The difference between a small star and a brown dwarf is fairly clear. If hydrogen fusion is taking place then the object is a dwarf star. If not, the object is a brown dwarf.
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However the line between a small brown dwarf and a large planet is far more vague. There is no exact cut-off between the two, and there is much debate between astronomers over what qualifies as a brown dwarf instead of a planet.
Many astronomers have adopted 13 Jupiter masses as the separation between planets and brown dwarfs. As this is the minimum mass required for deuterium fusion to take place.Classification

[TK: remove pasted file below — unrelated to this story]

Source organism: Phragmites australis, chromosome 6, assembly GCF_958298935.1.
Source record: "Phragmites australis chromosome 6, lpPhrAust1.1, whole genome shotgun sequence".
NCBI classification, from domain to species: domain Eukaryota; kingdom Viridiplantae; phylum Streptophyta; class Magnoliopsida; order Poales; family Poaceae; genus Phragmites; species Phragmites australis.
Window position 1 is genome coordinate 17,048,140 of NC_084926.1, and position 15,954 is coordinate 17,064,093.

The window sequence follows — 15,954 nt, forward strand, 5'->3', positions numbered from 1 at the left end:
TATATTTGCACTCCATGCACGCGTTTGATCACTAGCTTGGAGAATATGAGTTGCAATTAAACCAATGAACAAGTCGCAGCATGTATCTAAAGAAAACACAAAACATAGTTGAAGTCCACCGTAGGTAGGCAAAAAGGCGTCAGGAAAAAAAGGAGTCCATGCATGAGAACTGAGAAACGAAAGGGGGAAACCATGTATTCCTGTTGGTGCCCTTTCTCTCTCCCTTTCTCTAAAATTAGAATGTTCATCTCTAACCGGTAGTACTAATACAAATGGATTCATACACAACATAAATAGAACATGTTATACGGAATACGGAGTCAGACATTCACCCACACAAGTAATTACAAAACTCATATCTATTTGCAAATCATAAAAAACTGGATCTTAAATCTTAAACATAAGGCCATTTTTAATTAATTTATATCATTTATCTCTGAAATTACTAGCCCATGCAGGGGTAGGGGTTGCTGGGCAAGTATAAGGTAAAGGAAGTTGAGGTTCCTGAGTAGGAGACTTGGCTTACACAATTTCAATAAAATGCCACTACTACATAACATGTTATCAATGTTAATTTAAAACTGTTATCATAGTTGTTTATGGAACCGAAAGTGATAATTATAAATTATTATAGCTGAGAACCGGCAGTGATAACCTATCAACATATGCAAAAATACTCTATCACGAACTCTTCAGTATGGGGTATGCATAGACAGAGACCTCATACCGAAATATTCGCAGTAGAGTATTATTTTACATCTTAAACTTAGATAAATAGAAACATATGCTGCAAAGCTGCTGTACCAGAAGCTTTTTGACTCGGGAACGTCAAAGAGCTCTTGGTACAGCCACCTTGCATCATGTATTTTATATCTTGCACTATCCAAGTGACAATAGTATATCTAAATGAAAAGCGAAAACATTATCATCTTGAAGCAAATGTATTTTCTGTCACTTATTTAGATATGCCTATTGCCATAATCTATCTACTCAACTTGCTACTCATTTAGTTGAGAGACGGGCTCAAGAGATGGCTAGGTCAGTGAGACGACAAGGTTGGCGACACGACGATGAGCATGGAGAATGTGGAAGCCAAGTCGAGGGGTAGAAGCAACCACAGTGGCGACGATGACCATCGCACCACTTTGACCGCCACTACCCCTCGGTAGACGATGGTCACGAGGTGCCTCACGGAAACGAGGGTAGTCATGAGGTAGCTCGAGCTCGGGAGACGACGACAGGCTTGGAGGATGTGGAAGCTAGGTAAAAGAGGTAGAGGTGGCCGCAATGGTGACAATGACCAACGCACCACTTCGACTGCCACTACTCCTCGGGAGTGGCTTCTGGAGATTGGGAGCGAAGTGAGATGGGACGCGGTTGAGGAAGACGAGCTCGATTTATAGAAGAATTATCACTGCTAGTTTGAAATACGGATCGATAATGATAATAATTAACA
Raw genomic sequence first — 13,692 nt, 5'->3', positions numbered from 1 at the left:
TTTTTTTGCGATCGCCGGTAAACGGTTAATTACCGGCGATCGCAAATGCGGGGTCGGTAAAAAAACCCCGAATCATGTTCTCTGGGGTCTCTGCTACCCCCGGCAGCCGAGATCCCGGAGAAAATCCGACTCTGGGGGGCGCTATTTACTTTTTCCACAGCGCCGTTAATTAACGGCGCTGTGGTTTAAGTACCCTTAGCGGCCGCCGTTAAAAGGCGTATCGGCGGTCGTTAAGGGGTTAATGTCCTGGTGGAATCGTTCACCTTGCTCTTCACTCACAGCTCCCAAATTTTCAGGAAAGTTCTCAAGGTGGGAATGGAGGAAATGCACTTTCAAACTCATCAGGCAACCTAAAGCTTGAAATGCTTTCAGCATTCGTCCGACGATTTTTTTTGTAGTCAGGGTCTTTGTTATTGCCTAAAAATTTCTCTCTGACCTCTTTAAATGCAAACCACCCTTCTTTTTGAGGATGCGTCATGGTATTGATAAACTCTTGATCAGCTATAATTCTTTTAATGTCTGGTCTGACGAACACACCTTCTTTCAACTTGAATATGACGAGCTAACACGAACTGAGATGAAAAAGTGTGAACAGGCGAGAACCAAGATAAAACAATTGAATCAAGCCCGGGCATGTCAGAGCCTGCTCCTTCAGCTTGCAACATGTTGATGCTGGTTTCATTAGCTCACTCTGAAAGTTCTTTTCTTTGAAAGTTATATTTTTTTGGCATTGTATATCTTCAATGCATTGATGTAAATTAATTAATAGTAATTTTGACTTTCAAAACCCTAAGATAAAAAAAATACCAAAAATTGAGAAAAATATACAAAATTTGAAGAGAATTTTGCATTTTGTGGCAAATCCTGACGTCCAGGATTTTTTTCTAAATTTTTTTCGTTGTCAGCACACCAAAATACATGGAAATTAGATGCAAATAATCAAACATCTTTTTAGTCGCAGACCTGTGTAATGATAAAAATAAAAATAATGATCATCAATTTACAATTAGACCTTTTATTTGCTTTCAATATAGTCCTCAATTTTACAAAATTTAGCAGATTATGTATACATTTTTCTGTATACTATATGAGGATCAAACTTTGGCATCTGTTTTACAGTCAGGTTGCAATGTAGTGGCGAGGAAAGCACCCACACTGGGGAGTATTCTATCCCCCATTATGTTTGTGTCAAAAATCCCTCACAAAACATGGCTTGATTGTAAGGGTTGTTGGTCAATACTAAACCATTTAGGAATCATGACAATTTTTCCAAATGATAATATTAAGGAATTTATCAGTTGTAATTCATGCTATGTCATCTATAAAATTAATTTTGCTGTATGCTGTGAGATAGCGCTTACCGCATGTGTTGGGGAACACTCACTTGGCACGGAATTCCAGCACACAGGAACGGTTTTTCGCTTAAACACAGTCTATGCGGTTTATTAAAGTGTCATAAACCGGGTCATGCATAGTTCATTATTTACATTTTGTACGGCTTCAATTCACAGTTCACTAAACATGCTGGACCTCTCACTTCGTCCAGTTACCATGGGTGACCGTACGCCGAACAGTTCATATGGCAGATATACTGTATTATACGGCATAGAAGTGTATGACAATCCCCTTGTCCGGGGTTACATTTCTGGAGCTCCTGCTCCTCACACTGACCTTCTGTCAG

form. The brown dwarf becomes very similar
to Jupiter in both appearance and luminosity.
By this point, brown dwarfs are so faint they
become nearly undetectable by visual means,
depending on their distance from earth.
Knowing that the temperature required for hydrogen fusion is 10^7k we can solve for M where (Z/A)= 1 for hydrogen. Which results in a value of about 0.08 solar masses. This is the minimum mass required for a normal star to form.